The 2001 Directive on Copyright in the Information Society (2001/29) (the Information Society Directive) attempted to modernise copyright in the EU by introducing a new “restricted act” of communication to the public of a copyright work by electronic means. Such restricted acts cannot be performed without the copyright holder’s permission. Inevitably, however, the ever-accelerating rate of technological change since then has thrown up a series of questions as to what precise technical acts do or do not fall within the prohibition.
What was the issue?
On 19 November 2015, the Court of Justice of the European Union (CJEU) decided on a preliminary question, submitted by the Brussels Court of Appeal in the matter of SBS Belgium v SABAM (Case C‑325/14). SBS Belgium is a broadcasting organisation that uses ‘direct injection’ for the transmission of its programme-carrying signals. Transmission via this technique is executed point to point via a private line to the broadcaster’s distributors. During the transmission, the signals cannot be accessed by the general public. Subscribers are only able to view the programmes once the distributors have forwarded the signals, which may be through cable, satellite or otherwise.
SABAM, a Belgian copyright administration society, lodged proceedings against SBS Belgium, claiming that transmission via direct injection is in fact a ‘communication to the public’ in the sense of Article 3 of the Information Society Directive. SABAM claimed compensation in the form of a lump sum payment from SBS for copyrights on the works that were transmitted by SBS to its distributors. SBS denied that any such lump sum was due, as it contended that the communication to the public was done by the distributors and not by SBS (as the broadcaster). The Brussels Court of Appeals decided to stay the proceedings and submit a request for preliminary ruling to the CJEU on the following question:
“Does a broadcasting organisation [in this case SBS Belgium] which transmits its programmes exclusively via the technique of direct injection … make a communication to the public within the meaning of Article 3 of [the information Society Directive]?”
What did the CJEU decide?
Key to determining the preliminary question was the meaning of ‘communication to the public’, as set out in article 3 of the Information Society Directive. According to the CJEU, ‘communication to the public’ requires fulfilment of the following two criteria:
- an ‘act of communication’ of a work; and
- the communication of that work to the ‘public’.
Regarding the first element, the CJEU referred to earlier case law, stating that an act of communication can be “any transmission of the protected works, irrespective of the technical means or process used”. According to the CJEU, this included the transmission described in the preliminary question.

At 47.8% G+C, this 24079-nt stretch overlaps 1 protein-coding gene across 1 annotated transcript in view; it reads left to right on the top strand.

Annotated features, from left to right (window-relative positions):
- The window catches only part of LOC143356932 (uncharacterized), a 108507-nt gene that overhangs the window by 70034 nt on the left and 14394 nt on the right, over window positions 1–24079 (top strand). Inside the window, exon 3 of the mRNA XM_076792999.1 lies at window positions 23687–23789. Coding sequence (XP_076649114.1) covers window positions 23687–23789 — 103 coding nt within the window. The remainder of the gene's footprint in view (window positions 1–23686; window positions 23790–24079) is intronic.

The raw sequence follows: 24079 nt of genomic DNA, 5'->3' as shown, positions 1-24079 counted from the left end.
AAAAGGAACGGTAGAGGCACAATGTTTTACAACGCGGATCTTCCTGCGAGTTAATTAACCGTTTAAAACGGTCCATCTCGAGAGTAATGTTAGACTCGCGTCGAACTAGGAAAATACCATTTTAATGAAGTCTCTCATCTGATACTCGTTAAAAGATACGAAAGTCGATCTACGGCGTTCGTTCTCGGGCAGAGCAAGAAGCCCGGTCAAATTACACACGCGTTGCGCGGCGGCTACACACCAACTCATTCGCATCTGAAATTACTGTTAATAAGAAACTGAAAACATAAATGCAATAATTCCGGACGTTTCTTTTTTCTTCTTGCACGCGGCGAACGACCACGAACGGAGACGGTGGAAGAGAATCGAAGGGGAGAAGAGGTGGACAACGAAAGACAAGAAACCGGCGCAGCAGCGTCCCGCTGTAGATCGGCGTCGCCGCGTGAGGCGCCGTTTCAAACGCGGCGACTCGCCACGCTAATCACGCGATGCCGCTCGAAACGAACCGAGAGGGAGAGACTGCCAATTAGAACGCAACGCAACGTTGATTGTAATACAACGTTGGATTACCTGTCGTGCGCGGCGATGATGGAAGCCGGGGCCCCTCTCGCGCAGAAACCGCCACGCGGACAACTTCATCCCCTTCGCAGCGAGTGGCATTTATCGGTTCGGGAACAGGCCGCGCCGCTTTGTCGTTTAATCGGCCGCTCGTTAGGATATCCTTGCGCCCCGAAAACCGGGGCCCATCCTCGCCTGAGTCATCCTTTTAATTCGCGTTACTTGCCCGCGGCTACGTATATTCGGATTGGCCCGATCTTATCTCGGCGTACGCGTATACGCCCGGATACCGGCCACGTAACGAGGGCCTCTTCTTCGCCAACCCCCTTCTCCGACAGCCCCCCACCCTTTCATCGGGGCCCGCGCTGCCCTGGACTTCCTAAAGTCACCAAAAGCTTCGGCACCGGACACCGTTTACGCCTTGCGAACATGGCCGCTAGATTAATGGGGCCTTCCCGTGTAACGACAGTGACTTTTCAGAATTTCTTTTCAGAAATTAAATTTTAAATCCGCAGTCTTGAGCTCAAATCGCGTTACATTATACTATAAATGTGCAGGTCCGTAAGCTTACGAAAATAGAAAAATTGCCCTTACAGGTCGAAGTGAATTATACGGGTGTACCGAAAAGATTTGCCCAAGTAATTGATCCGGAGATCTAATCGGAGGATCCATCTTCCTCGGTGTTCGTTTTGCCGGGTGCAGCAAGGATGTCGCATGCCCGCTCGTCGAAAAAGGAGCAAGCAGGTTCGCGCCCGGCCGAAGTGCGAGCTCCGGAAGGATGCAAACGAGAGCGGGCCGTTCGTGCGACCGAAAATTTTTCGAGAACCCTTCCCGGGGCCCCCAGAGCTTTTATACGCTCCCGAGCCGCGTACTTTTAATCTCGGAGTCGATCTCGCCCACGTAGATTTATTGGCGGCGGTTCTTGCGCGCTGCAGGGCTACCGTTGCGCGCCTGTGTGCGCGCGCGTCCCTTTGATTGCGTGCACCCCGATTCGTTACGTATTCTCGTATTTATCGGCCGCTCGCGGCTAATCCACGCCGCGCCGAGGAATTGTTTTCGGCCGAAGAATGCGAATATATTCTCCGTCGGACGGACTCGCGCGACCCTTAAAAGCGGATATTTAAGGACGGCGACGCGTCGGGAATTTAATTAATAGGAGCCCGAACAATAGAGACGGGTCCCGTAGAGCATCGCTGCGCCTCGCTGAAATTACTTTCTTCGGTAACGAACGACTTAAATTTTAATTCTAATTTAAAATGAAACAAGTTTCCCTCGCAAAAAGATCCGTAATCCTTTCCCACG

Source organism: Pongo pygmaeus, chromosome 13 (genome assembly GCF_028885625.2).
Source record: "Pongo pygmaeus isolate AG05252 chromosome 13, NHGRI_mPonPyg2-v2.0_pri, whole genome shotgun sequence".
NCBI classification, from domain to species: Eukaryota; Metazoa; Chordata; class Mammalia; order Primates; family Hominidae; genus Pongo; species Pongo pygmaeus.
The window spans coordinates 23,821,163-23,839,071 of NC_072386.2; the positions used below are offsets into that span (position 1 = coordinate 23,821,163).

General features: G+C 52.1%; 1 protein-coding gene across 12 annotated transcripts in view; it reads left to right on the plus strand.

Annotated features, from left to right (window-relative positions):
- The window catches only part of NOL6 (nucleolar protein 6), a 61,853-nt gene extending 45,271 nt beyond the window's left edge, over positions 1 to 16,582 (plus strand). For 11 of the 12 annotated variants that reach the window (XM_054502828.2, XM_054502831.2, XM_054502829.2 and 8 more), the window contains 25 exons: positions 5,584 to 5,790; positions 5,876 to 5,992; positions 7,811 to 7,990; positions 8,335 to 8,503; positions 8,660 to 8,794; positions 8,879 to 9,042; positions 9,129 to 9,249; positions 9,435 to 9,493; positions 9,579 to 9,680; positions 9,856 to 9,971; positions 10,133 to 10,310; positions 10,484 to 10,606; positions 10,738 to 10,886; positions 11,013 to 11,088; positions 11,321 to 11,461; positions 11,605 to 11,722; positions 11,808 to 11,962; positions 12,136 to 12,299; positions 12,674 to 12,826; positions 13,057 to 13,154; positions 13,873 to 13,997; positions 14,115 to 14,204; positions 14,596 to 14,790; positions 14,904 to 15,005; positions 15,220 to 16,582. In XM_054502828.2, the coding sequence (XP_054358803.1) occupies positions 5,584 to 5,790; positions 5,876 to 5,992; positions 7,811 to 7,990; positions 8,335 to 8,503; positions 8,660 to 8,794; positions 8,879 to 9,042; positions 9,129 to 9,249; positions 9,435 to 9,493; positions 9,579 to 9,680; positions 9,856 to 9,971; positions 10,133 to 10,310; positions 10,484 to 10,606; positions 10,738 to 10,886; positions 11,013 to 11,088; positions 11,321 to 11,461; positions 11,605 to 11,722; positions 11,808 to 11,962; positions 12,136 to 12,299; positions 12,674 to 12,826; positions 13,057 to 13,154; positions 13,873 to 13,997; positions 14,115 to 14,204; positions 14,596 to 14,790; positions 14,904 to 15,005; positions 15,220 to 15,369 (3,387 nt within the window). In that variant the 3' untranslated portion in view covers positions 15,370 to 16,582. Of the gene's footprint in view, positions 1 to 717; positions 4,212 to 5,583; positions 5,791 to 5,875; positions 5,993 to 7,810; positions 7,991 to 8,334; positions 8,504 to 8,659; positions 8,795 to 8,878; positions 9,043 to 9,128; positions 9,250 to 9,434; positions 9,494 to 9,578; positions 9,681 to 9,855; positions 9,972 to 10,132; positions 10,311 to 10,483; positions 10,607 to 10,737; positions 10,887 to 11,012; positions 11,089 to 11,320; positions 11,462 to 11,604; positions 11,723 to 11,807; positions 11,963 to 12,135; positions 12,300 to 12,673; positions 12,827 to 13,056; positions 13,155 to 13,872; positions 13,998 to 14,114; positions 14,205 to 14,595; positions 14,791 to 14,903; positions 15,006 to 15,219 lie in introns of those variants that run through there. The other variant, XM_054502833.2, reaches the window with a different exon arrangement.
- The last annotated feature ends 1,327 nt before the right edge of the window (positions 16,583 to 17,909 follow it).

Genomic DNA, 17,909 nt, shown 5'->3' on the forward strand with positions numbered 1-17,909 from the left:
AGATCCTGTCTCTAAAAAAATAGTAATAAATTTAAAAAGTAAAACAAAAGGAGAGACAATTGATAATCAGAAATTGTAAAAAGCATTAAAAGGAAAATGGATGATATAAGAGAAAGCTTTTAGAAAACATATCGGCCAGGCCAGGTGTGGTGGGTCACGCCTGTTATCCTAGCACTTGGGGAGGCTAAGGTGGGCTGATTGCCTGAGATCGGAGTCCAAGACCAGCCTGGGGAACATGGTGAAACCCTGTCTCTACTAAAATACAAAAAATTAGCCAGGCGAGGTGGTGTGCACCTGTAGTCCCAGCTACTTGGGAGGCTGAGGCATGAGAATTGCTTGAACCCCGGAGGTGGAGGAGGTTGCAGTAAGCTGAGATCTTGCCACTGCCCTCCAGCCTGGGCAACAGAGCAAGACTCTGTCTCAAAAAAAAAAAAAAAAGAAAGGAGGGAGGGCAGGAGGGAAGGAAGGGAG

Regarding the second element, the CJEU, again referencing earlier case law, ruled that “the term ‘public’ refers to an indeterminate number of recipients, potential television viewers, and implies, moreover, a fairly large number of persons”. According to the CJEU, in cases where distributors act as a mere technical channel between the broadcasting organisation and the subscribers (i.e. the viewers at home), the subscribers are ‘the public’ for the purposes of the original transmission from the broadcasting organisation to its distributors.
Whether or not a communication was made to the public, hinges on whether the role of the distributors is merely acting as a technical channel, or something more. This will require a factual interpretation in each case, which is a task for the national court. If the Brussels Court of Appeal determines that the transmission from SBS Belgium to its distributors constitutes a mere technical service on the part of the distributors and does not qualify as an autonomous service performed with the aim of making a profit, SBS Belgium will have made a ‘communication to the public’. In that case, SBS will owe compensation for the copyrights on the works transmitted during such communication.
What are the implications for businesses?
Broadcasting organisations wishing to avoid these kinds of levies will have to pay careful attention to the way in which they structure transmissions and other dealings with distributors. Indeed, if the distributors “are not independent in relation to the broadcasting organisation and their distribution services are purely technical in nature”, then the distributor’s subscribers may be considered as the ‘public’ for the purposes of the ‘communication’ made by the broadcasting organisation, resulting in the payment of levies on works transmitted.